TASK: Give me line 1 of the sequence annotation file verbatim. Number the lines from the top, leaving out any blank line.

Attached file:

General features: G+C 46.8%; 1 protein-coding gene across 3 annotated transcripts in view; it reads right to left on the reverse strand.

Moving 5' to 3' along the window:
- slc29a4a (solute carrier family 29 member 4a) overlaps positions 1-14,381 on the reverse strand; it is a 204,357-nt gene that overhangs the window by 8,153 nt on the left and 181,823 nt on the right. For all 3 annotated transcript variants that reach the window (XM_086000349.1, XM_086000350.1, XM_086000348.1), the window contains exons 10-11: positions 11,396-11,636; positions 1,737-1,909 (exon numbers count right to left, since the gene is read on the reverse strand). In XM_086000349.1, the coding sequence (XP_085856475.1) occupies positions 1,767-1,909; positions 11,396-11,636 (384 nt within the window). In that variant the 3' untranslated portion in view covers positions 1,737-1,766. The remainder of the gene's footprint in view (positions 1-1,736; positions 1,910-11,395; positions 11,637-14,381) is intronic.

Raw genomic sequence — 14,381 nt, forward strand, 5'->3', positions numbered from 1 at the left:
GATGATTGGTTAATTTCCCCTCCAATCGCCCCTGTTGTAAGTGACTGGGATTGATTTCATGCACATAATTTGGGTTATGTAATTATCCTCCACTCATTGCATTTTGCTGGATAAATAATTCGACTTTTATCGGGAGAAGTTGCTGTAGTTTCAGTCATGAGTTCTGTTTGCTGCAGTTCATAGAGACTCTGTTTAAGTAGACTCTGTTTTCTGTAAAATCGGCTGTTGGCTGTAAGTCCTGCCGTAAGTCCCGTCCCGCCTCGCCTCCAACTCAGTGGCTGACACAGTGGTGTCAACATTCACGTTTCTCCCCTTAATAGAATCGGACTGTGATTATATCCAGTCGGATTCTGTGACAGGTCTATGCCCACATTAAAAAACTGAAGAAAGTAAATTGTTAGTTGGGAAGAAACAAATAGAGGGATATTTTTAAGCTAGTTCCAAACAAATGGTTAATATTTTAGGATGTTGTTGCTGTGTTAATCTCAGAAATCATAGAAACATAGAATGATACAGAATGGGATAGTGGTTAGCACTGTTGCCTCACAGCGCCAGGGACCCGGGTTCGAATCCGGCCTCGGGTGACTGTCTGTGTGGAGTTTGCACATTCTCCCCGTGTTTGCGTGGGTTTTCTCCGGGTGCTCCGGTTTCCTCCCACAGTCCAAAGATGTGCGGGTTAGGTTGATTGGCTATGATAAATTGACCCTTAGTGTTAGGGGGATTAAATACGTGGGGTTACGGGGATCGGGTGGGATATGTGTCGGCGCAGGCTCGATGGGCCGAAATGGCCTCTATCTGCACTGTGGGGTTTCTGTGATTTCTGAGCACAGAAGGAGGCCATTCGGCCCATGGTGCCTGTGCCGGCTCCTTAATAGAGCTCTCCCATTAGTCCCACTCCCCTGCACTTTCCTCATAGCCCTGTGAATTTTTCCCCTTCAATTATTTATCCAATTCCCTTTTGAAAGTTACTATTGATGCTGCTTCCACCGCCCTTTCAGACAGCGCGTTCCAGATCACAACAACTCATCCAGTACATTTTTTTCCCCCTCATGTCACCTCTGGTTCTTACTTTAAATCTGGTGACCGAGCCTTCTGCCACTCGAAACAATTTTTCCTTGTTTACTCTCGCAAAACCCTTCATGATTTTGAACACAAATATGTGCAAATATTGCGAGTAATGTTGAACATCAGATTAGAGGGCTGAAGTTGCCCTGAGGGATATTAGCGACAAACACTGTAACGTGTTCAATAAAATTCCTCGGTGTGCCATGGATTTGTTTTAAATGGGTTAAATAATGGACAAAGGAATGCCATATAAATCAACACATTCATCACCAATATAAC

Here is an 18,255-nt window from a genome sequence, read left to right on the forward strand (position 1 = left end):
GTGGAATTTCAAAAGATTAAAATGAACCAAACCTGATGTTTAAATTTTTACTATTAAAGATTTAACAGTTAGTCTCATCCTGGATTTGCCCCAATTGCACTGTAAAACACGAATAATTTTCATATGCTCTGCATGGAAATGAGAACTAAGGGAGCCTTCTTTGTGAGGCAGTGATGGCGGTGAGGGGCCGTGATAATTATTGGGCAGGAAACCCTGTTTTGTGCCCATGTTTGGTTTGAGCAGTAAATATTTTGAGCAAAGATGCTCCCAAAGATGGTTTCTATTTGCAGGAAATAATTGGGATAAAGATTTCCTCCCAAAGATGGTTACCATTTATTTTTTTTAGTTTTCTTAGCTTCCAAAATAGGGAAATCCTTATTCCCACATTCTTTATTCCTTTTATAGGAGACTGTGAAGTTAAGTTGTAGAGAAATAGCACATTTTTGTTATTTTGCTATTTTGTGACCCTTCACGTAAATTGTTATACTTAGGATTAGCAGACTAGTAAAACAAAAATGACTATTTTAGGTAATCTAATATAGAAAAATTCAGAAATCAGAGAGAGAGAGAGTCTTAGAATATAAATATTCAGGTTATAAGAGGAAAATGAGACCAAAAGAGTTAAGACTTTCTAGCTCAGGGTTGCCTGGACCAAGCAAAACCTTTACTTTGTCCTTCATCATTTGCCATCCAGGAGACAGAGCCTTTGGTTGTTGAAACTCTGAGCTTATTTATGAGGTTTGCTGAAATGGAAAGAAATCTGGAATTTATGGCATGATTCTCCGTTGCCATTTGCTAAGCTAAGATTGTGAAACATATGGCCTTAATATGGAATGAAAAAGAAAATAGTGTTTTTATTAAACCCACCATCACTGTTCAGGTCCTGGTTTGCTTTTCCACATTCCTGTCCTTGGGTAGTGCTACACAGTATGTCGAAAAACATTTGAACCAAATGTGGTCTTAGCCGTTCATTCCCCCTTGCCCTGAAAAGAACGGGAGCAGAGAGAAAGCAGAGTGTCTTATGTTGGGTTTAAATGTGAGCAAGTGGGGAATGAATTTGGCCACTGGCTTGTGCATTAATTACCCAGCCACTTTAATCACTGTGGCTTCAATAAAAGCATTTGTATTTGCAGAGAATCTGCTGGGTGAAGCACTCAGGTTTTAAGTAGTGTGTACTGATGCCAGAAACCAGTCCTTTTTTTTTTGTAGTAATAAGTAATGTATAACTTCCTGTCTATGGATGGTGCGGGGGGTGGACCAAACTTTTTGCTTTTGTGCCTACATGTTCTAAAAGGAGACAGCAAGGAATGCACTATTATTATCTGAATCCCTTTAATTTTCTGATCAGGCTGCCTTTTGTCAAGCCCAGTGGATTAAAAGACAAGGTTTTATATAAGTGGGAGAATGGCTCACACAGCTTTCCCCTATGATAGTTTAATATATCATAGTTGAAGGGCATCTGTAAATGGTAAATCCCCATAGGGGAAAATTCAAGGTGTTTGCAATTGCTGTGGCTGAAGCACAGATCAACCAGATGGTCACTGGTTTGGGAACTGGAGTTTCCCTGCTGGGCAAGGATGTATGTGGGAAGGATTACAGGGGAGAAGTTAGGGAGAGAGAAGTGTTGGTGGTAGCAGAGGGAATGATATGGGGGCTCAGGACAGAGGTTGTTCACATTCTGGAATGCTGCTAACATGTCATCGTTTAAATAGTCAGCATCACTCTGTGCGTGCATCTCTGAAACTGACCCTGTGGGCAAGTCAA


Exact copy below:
General features: G+C 46.8%; 1 protein-coding gene across 3 annotated transcripts in view; it reads right to left on the reverse strand.